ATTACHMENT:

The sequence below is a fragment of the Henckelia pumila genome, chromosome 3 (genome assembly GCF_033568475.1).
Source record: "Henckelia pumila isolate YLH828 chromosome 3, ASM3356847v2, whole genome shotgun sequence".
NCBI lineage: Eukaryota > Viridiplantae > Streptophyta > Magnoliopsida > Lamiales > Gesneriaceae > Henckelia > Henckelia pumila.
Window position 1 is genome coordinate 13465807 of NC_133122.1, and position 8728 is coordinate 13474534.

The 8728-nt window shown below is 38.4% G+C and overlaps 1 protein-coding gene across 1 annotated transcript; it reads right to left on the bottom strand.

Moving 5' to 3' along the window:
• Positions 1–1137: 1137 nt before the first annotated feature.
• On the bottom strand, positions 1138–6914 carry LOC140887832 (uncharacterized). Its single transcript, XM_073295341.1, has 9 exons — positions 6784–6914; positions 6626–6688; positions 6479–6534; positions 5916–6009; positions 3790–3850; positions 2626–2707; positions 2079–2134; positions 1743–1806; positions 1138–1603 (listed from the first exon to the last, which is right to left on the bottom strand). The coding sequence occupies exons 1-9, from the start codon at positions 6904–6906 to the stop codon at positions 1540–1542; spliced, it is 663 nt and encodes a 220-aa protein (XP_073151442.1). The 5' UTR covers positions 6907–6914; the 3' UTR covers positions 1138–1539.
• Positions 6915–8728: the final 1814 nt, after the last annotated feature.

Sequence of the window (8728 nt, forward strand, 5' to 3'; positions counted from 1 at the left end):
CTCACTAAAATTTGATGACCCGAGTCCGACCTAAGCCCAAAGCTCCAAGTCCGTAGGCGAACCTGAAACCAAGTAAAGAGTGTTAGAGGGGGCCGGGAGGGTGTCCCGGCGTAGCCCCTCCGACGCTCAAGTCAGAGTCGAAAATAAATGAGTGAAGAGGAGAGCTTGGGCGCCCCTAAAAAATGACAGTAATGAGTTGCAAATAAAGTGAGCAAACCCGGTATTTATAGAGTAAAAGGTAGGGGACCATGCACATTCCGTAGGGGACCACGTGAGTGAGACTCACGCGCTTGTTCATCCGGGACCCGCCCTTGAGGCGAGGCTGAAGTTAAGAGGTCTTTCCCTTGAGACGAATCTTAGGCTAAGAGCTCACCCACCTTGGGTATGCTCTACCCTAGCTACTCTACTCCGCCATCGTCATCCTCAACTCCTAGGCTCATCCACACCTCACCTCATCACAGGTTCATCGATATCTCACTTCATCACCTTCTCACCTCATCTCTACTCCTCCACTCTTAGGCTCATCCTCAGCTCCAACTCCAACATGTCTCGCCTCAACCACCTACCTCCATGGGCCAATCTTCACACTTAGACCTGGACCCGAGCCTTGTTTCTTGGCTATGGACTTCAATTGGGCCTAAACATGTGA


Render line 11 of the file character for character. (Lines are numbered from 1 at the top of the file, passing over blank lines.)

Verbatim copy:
CTCACTAAAATTTGATGACCCGAGTCCGACCTAAGCCCAAAGCTCCAAGTCCGTAGGCGAACCTGAAACCAAGTAAAGAGTGTTAGAGGGGGCCGGGAGGGTGTCCCGGCGTAGCCCCTCCGACGCTCAAGTCAGAGTCGAAAATAAATGAGTGAAGAGGAGAGCTTGGGCGCCCCTAAAAAATGACAGTAATGAGTTGCAAATAAAGTGAGCAAACCCGGTATTTATAGAGTAAAAGGTAGGGGACCATGCACATTCCGTAGGGGACCACGTGAGTGAGACTCACGCGCTTGTTCATCCGGGACCCGCCCTTGAGGCGAGGCTGAAGTTAAGAGGTCTTTCCCTTGAGACGAATCTTAGGCTAAGAGCTCACCCACCTTGGGTATGCTCTACCCTAGCTACTCTACTCCGCCATCGTCATCCTCAACTCCTAGGCTCATCCACACCTCACCTCATCACAGGTTCATCGATATCTCACTTCATCACCTTCTCACCTCATCTCTACTCCTCCACTCTTAGGCTCATCCTCAGCTCCAACTCCAACATGTCTCGCCTCAACCACCTACCTCCATGGGCCAATCTTCACACTTAGACCTGGACCCGAGCCTTGTTTCTTGGCTATGGACTTCAATTGGGCCTAAACATGTGA